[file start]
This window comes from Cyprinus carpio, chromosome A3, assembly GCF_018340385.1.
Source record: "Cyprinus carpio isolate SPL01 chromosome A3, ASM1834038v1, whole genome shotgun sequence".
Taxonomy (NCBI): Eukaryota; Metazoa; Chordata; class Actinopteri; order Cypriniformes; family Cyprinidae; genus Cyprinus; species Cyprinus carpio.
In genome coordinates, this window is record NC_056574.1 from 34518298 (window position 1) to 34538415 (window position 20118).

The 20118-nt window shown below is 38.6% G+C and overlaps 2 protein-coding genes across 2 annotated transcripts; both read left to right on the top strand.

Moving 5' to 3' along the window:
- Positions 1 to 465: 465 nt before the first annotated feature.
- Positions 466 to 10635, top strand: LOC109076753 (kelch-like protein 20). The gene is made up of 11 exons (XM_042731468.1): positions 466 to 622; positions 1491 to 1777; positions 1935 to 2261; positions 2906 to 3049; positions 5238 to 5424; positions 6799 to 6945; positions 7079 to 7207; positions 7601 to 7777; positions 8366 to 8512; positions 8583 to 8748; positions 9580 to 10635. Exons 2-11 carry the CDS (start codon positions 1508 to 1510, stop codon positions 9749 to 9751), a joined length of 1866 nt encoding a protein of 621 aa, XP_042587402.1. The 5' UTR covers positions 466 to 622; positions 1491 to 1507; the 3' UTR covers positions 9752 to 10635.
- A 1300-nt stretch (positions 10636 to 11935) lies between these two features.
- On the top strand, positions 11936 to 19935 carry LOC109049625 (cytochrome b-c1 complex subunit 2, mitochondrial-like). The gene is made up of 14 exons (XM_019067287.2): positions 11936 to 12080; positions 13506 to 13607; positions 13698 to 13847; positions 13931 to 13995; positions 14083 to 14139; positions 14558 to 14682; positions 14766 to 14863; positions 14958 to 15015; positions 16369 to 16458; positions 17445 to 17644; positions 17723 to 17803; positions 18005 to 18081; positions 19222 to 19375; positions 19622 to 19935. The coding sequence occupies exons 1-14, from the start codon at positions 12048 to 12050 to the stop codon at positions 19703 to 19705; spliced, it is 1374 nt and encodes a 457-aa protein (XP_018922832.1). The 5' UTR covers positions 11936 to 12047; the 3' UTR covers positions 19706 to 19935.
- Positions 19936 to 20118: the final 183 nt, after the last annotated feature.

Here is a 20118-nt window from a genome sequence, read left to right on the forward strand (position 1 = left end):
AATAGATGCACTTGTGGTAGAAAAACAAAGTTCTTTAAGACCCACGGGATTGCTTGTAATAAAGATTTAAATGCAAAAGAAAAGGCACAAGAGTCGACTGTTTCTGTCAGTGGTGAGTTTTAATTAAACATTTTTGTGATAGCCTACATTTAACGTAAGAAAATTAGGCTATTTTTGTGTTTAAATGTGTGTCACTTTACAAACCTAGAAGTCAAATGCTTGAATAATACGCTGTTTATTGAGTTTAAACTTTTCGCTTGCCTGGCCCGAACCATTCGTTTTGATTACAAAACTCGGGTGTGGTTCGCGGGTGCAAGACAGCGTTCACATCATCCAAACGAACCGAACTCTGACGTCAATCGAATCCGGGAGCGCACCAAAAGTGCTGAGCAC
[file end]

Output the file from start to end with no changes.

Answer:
This window comes from Cyprinus carpio, chromosome A3, assembly GCF_018340385.1.
Source record: "Cyprinus carpio isolate SPL01 chromosome A3, ASM1834038v1, whole genome shotgun sequence".
Taxonomy (NCBI): Eukaryota; Metazoa; Chordata; class Actinopteri; order Cypriniformes; family Cyprinidae; genus Cyprinus; species Cyprinus carpio.
In genome coordinates, this window is record NC_056574.1 from 34518298 (window position 1) to 34538415 (window position 20118).

The 20118-nt window shown below is 38.6% G+C and overlaps 2 protein-coding genes across 2 annotated transcripts; both read left to right on the top strand.

Moving 5' to 3' along the window:
- Positions 1 to 465: 465 nt before the first annotated feature.
- Positions 466 to 10635, top strand: LOC109076753 (kelch-like protein 20). The gene is made up of 11 exons (XM_042731468.1): positions 466 to 622; positions 1491 to 1777; positions 1935 to 2261; positions 2906 to 3049; positions 5238 to 5424; positions 6799 to 6945; positions 7079 to 7207; positions 7601 to 7777; positions 8366 to 8512; positions 8583 to 8748; positions 9580 to 10635. Exons 2-11 carry the CDS (start codon positions 1508 to 1510, stop codon positions 9749 to 9751), a joined length of 1866 nt encoding a protein of 621 aa, XP_042587402.1. The 5' UTR covers positions 466 to 622; positions 1491 to 1507; the 3' UTR covers positions 9752 to 10635.
- A 1300-nt stretch (positions 10636 to 11935) lies between these two features.
- On the top strand, positions 11936 to 19935 carry LOC109049625 (cytochrome b-c1 complex subunit 2, mitochondrial-like). The gene is made up of 14 exons (XM_019067287.2): positions 11936 to 12080; positions 13506 to 13607; positions 13698 to 13847; positions 13931 to 13995; positions 14083 to 14139; positions 14558 to 14682; positions 14766 to 14863; positions 14958 to 15015; positions 16369 to 16458; positions 17445 to 17644; positions 17723 to 17803; positions 18005 to 18081; positions 19222 to 19375; positions 19622 to 19935. The coding sequence occupies exons 1-14, from the start codon at positions 12048 to 12050 to the stop codon at positions 19703 to 19705; spliced, it is 1374 nt and encodes a 457-aa protein (XP_018922832.1). The 5' UTR covers positions 11936 to 12047; the 3' UTR covers positions 19706 to 19935.
- Positions 19936 to 20118: the final 183 nt, after the last annotated feature.

Here is a 20118-nt window from a genome sequence, read left to right on the forward strand (position 1 = left end):
AATAGATGCACTTGTGGTAGAAAAACAAAGTTCTTTAAGACCCACGGGATTGCTTGTAATAAAGATTTAAATGCAAAAGAAAAGGCACAAGAGTCGACTGTTTCTGTCAGTGGTGAGTTTTAATTAAACATTTTTGTGATAGCCTACATTTAACGTAAGAAAATTAGGCTATTTTTGTGTTTAAATGTGTGTCACTTTACAAACCTAGAAGTCAAATGCTTGAATAATACGCTGTTTATTGAGTTTAAACTTTTCGCTTGCCTGGCCCGAACCATTCGTTTTGATTACAAAACTCGGGTGTGGTTCGCGGGTGCAAGACAGCGTTCACATCATCCAAACGAACCGAACTCTGACGTCAATCGAATCCGGGAGCGCACCAAAAGTGCTGAGCAC